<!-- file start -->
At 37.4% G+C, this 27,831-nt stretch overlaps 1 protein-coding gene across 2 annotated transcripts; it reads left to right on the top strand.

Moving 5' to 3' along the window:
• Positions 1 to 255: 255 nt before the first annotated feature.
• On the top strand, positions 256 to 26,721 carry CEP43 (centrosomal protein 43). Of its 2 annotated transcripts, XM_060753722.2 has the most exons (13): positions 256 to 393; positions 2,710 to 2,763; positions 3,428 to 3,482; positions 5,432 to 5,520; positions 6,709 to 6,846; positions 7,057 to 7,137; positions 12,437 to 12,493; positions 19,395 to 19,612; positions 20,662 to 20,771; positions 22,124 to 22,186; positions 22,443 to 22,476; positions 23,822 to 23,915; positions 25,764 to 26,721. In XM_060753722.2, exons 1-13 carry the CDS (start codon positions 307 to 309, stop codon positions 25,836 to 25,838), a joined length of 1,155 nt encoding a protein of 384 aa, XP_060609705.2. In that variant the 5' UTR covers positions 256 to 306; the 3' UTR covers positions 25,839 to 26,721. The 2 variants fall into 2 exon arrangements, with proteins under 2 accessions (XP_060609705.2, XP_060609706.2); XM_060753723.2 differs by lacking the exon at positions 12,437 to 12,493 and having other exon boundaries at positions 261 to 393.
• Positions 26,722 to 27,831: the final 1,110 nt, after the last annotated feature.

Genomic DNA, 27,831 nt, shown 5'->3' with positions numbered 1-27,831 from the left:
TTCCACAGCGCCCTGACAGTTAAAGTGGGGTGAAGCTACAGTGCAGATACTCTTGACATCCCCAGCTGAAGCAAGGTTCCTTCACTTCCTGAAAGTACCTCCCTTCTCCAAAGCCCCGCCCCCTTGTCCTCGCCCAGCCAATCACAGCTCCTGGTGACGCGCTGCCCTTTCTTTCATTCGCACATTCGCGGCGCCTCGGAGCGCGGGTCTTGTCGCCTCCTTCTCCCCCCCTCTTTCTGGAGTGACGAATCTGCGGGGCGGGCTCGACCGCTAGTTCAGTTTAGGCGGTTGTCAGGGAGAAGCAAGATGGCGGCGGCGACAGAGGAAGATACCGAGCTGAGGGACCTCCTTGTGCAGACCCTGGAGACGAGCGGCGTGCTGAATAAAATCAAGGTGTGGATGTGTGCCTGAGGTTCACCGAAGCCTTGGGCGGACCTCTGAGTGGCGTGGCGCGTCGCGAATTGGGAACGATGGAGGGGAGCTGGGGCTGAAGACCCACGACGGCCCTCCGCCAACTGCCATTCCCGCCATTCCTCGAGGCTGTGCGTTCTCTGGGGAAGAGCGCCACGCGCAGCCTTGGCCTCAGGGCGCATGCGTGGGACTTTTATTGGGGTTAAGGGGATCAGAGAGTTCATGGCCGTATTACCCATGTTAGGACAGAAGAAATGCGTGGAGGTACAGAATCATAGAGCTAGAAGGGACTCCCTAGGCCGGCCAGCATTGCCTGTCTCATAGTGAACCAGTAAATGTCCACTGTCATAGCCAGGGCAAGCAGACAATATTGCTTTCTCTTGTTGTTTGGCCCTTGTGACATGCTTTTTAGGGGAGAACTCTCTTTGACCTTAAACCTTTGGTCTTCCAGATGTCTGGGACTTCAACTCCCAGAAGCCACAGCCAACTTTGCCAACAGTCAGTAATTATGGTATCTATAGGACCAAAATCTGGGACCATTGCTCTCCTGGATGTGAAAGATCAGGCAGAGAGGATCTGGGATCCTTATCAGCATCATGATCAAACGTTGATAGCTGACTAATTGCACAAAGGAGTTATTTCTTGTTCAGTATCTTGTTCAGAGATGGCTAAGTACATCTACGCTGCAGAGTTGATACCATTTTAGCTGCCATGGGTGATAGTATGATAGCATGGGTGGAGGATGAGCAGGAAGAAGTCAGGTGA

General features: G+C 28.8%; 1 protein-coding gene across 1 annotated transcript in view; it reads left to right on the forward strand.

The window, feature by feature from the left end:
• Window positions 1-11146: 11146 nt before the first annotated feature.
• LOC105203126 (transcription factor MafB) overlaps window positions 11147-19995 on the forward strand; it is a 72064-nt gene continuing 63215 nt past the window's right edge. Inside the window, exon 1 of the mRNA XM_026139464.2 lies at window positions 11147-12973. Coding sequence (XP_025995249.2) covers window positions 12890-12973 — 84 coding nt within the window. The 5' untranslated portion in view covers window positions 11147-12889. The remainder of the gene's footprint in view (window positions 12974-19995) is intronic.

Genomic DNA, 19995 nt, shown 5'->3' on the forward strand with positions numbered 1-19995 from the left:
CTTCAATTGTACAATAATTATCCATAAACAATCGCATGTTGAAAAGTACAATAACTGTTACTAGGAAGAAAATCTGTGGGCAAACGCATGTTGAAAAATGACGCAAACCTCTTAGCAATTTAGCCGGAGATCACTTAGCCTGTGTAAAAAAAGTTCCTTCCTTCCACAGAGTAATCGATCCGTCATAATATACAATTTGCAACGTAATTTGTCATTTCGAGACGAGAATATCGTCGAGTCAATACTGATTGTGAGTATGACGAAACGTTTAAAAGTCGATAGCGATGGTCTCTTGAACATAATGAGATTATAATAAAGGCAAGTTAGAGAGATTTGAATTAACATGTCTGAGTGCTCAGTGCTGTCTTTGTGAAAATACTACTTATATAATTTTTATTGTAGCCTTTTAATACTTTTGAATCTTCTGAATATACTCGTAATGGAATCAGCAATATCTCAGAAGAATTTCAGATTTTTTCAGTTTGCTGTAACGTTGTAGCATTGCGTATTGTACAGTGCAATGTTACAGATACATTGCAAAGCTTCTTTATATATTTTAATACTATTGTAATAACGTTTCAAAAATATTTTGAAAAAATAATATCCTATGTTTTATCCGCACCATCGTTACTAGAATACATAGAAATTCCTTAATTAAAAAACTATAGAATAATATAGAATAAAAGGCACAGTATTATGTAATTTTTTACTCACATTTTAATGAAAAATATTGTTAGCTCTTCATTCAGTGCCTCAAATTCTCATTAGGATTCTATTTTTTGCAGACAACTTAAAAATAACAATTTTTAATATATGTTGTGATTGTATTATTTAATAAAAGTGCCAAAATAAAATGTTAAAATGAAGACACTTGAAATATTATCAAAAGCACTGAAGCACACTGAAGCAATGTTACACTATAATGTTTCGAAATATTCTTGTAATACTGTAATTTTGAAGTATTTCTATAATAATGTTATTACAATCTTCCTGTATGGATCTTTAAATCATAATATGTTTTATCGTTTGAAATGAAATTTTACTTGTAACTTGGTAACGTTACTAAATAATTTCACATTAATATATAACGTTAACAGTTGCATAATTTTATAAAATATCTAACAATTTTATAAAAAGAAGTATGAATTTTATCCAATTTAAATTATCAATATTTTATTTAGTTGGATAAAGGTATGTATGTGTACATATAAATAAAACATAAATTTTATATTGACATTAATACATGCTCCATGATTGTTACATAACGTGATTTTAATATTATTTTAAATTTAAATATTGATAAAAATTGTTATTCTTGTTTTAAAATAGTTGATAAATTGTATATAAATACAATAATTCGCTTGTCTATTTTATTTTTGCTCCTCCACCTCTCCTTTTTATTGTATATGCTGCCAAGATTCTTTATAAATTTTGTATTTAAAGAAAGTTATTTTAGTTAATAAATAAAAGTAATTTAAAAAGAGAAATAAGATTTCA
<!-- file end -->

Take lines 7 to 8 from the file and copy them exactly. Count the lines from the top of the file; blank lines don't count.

TTCCACAGCGCCCTGACAGTTAAAGTGGGGTGAAGCTACAGTGCAGATACTCTTGACATCCCCAGCTGAAGCAAGGTTCCTTCACTTCCTGAAAGTACCTCCCTTCTCCAAAGCCCCGCCCCCTTGTCCTCGCCCAGCCAATCACAGCTCCTGGTGACGCGCTGCCCTTTCTTTCATTCGCACATTCGCGGCGCCTCGGAGCGCGGGTCTTGTCGCCTCCTTCTCCCCCCCTCTTTCTGGAGTGACGAATCTGCGGGGCGGGCTCGACCGCTAGTTCAGTTTAGGCGGTTGTCAGGGAGAAGCAAGATGGCGGCGGCGACAGAGGAAGATACCGAGCTGAGGGACCTCCTTGTGCAGACCCTGGAGACGAGCGGCGTGCTGAATAAAATCAAGGTGTGGATGTGTGCCTGAGGTTCACCGAAGCCTTGGGCGGACCTCTGAGTGGCGTGGCGCGTCGCGAATTGGGAACGATGGAGGGGAGCTGGGGCTGAAGACCCACGACGGCCCTCCGCCAACTGCCATTCCCGCCATTCCTCGAGGCTGTGCGTTCTCTGGGGAAGAGCGCCACGCGCAGCCTTGGCCTCAGGGCGCATGCGTGGGACTTTTATTGGGGTTAAGGGGATCAGAGAGTTCATGGCCGTATTACCCATGTTAGGACAGAAGAAATGCGTGGAGGTACAGAATCATAGAGCTAGAAGGGACTCCCTAGGCCGGCCAGCATTGCCTGTCTCATAGTGAACCAGTAAATGTCCACTGTCATAGCCAGGGCAAGCAGACAATATTGCTTTCTCTTGTTGTTTGGCCCTTGTGACATGCTTTTTAGGGGAGAACTCTCTTTGACCTTAAACCTTTGGTCTTCCAGATGTCTGGGACTTCAACTCCCAGAAGCCACAGCCAACTTTGCCAACAGTCAGTAATTATGGTATCTATAGGACCAAAATCTGGGACCATTGCTCTCCTGGATGTGAAAGATCAGGCAGAGAGGATCTGGGATCCTTATCAGCATCATGATCAAACGTTGATAGCTGACTAATTGCACAAAGGAGTTATTTCTTGTTCAGTATCTTGTTCAGAGATGGCTAAGTACATCTACGCTGCAGAGTTGATACCATTTTAGCTGCCATGGGTGATAGTATGATAGCATGGGTGGAGGATGAGCAGGAAGAAGTCAGGTGA

General features: G+C 28.8%; 1 protein-coding gene across 1 annotated transcript in view; it reads left to right on the forward strand.